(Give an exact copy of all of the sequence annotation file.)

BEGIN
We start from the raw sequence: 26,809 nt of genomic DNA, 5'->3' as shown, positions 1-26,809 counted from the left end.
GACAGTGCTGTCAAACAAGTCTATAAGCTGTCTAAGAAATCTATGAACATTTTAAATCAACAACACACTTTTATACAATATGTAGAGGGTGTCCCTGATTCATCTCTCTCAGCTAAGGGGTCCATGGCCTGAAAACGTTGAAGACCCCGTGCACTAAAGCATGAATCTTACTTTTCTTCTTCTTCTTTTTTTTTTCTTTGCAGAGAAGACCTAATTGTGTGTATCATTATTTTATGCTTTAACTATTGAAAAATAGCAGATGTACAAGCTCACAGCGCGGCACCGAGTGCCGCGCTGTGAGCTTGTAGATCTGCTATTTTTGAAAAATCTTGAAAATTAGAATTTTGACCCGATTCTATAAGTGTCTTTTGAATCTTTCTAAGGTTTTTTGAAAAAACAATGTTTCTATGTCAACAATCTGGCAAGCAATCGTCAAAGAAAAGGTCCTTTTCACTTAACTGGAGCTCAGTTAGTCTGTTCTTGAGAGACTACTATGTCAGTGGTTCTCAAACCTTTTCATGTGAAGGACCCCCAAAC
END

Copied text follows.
We start from the raw sequence: 26,809 nt of genomic DNA, 5'->3' as shown, positions 1-26,809 counted from the left end.
GACAGTGCTGTCAAACAAGTCTATAAGCTGTCTAAGAAATCTATGAACATTTTAAATCAACAACACACTTTTATACAATATGTAGAGGGTGTCCCTGATTCATCTCTCTCAGCTAAGGGGTCCATGGCCTGAAAACGTTGAAGACCCCGTGCACTAAAGCATGAATCTTACTTTTCTTCTTCTTCTTTTTTTTTTCTTTGCAGAGAAGACCTAATTGTGTGTATCATTATTTTATGCTTTAACTATTGAAAAATAGCAGATGTACAAGCTCACAGCGCGGCACCGAGTGCCGCGCTGTGAGCTTGTAGATCTGCTATTTTTGAAAAATCTTGAAAATTAGAATTTTGACCCGATTCTATAAGTGTCTTTTGAATCTTTCTAAGGTTTTTTGAAAAAACAATGTTTCTATGTCAACAATCTGGCAAGCAATCGTCAAAGAAAAGGTCCTTTTCACTTAACTGGAGCTCAGTTAGTCTGTTCTTGAGAGACTACTATGTCAGTGGTTCTCAAACCTTTTCATGTGAAGGACCCCCAAAC